The West is rapidly changing due to climate change. That includes an expansion of the piñon-juniper forest at the desert’s edges. So in the lands managed by the Bureau of Land Management, the government is seeking to eliminate thousands of these trees that live in very sensitive ecosystems in incredibly destructive ways without really even understanding what the heck is going on in the West.
The BLM is proposing three projects spanning 1,021 square miles of Grand Staircase. Just decades ago, underneath the soaring ruddy-red, chalky-white, and milky-caramel cliffs of the monument, botanists discovered an 800-year-old pinyon pine and several plants known to exist only in this area cradled by 250 million years of geologic time.
“Species are present in these desert ecosystems that we didn’t know existed,” says Carolyn Shelton, a former assistant manager at the monument, home to the second highest diversity of bee species in North America, including 49 species previously unknown to science discovered in the last five years.
“The eggs of those wild bees are in the soil, and seeds from a rare plant or flower are in the soil. Sometimes it takes up to a decade for precipitation to be just right so that seed germinates and that bee hatches and is present so it can pollinate that flower,” adds Shelton, who retired in 2016 after 30 years with the BLM.
Heavy equipment use on fragile desert landscapes threatens to escalate erosion, encourage flammable invasive species, and destroy biomes already compromised by climate change, scientists say. Archeologists found the earliest evidence of wild potato use in North America near Grand Staircase, where less than 10 percent of the ground has been surveyed. In Utah, such projects endanger irreplaceable cultural artifacts and fossils that remain buried and unmapped.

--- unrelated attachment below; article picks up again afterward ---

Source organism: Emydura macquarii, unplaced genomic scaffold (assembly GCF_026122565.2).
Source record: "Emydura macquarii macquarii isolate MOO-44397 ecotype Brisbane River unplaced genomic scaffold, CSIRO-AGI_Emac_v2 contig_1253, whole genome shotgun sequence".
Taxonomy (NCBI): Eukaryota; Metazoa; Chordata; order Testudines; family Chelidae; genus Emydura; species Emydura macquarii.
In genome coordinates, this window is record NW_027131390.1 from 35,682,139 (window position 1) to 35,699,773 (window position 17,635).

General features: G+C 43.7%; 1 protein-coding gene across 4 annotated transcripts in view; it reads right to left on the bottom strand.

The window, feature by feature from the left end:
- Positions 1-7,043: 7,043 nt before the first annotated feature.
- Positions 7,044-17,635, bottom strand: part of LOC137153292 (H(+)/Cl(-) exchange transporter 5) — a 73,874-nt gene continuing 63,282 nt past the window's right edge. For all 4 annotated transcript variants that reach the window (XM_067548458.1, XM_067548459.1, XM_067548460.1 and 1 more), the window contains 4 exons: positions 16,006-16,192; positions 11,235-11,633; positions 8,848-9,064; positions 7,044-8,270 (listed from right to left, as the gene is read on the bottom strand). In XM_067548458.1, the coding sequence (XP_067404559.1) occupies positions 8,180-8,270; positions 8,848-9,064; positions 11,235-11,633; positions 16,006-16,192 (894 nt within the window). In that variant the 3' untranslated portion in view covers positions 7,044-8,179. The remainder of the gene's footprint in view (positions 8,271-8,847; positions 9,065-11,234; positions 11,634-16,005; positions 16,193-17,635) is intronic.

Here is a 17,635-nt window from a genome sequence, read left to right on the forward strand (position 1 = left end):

The BLM also plans to use chaining—a controversial practice in which two bulldozers drag an anchor chain that upends everything in its path—to fell trees in Grand Staircase, even though its own management plans found the method irreparably harms the landscape. Research funded in part by the federal government determined such treatments imperil the pinyon jay, whose population has plummeted 85 percent since 1970.
Pinyon-juniper is the most common—and least understood—forest in the Southwest, where about 100 million acres of it carpets 10 states. The debate over whether the trees are “invading” the ailing sagebrush steppe escalated after President Trump issued an executive order in December for increased logging in U.S. forests and vegetation management on public rangelands to curb deadly wildfires. The order allows federal agencies to accelerate such projects by limiting environmental review and public input.
That the more damage that is done, the easier it is to push road building, logging, and oil and gas development is not a coincidence. This is a perfidious scheme executed with maximum ecological destruction.